New Books In Law Features “The Big Trial”

9780700620777New Books In Law highlights Lawrence M. Friedman ‘s most recent work, The Big Trial: Law as Public Spectacle, explaining, “The Big Trial combines the scintillating narrative style that he employs as the author of several mystery novels with the keen insights about law and society that he has revealed time and again in his numerous cornerstone works of legal scholarship.”

Are the headline trials of our period different from those of a century or two ago? And what do we learn from them, about the nature of our society, past and present? To get a clearer picture, Friedman first identifies what certain headline trials have in common, then considers particular cases within each grouping. The political trial, for instance, embraces treason and spying, dissenters and radicals, and, to varying degrees, corruption and fraud. Celebrity trials involve the famous—whether victims, as in the case of Charles Manson, or defendants as disparate as Fatty Arbuckle and William Kennedy Smith—but certain high-profile cases, such as those Friedman categorizes as tabloid trials, can also create celebrities. The fascination of whodunit trials can be found in the mystery surrounding the case: Are we sure about O. J. Simpson? What about Claus von Bulow—tried, in another sensational case, for sending his wife into a coma.? An especially interesting type of case Friedman groups under the rubric worm in the bud. These are cases, such as that of Lizzie Borden, that seem to put society itself on trial; they raise fundamental social questions and often suggest hidden and secret pathologies. And finally, a small but important group of cases proceed from moral panic, the Salem witchcraft trials being the classic instance, though Friedman also considers recent examples.

The Big Trial: Law as Public Spectacle demonstrates how the headline trial reflects a critical aspect of modern society. Reaching across the nineteenth and twentieth centuries to the latest outrage, from congressional hearings to lynching and vigilante justice to public punishment, from Dr. Sam Sheppard (the fugitive) to Jeffrey Dahmer (the cannibal), The Rosenbergs to Timothy McVeigh, the book presents a complex picture of headline trials as displays of power—moments of didactic theater” that demonstrate in one way or another whether a society is fair, whom it protects, and whose interest it serves.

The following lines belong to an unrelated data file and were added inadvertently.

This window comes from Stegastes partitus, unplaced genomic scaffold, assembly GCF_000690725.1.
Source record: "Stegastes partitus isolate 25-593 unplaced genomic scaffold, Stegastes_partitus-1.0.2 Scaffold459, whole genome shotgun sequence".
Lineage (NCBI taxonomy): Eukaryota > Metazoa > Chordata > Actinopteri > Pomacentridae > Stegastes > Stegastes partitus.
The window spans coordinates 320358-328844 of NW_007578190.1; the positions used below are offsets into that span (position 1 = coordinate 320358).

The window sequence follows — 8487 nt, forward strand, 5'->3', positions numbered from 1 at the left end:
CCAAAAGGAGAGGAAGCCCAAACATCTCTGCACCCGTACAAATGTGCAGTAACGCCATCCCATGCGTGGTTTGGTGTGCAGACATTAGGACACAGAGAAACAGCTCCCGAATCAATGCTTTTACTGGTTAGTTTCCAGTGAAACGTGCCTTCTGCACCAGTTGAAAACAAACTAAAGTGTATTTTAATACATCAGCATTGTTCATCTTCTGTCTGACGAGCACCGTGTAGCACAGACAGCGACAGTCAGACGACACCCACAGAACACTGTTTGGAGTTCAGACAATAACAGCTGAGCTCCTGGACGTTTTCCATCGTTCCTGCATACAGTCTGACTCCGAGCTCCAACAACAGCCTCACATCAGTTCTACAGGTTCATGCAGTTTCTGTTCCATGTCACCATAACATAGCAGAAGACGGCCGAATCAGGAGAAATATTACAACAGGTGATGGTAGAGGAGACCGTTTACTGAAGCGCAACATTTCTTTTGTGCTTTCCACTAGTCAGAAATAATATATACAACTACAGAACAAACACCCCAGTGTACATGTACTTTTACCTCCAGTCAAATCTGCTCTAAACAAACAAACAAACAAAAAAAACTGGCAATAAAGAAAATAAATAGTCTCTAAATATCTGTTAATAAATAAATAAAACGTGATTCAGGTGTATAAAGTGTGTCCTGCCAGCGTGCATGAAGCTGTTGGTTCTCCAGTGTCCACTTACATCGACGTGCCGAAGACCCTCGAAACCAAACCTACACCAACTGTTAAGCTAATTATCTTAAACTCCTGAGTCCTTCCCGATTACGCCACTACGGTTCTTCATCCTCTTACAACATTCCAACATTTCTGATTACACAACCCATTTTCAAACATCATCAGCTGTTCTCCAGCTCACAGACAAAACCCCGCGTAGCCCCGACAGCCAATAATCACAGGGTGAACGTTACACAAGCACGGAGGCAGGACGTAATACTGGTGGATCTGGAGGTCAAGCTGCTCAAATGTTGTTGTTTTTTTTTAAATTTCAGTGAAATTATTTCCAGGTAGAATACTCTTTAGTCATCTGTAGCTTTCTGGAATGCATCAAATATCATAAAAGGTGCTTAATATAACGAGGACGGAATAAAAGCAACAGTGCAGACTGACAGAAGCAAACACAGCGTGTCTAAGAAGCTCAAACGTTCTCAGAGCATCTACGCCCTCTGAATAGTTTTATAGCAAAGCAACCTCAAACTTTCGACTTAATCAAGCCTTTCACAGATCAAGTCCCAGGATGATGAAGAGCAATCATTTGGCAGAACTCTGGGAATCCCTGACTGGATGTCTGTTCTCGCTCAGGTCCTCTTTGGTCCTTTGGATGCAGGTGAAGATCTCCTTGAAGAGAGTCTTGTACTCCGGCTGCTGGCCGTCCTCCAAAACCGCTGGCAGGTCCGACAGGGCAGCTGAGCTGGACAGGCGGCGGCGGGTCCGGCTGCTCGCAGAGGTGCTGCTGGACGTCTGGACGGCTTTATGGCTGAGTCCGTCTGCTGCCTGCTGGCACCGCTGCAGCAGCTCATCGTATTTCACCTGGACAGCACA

Publisher’s Pick: Lizzie Borden on Trial

9780700620715August 4 is the 123rd anniversary of the brutal murder of Andrew and Abby Borden in Fall River, an event which captured widespread public attention in the United States especially when Andrew’s daughter, Lizzie, was charged with the crime. Although acquitted, the question of her responsibility for the murders has continued to fascinate the public. Joseph A. Conforti’s book “Lizzie Borden on Trial: Murder, Ethnicity, and Gender,” recently published by Kansas, is the latest and most thorough exploration of the murders, their investigation, and Lizzie’s trial. Setting the case in the social context of its time, Conforti shows how assumptions about gender—could a woman do such a violent act—and class—would a woman of Lizzie’s wealth and status murder her father and step mother—powerfully influenced the investigation and the trial.

Why do we still care about this case? Conforti, who grew up in Fall River with the legend of Lizzie Borden, says that he decided to write about it because “I came to realize that what happened in the Borden house in the summer of 1892 amounted to more than a murder mystery, that events surrounding the tragedy and encompassing the trial revealed much about late Victorian life in Fall River and well beyond.” We become fascinated by a trial because it offers a window into part of our society we don’t really know, in this case an affluent class that assumed the respectability of old New England Protestant stock in a time of rapid change and immigration. Lawrence Friedman, in a recent Kansas book “The Big Trial: Law as Public Spectacle,” says “the Borden trial is a prime example of a group of trials to which I apply the phrase ‘the worm in the bud.’ These trials catch the public fancy because they expose, or threaten to expose, the sleazy underside of prominent or respectable society.” We will never know whether Lizzie Borden was an axe murderer. But we can use the story to explore and expose the life and pretenses of a part of our society.

–Written by Chuck Myers, Director of University Press of Kansas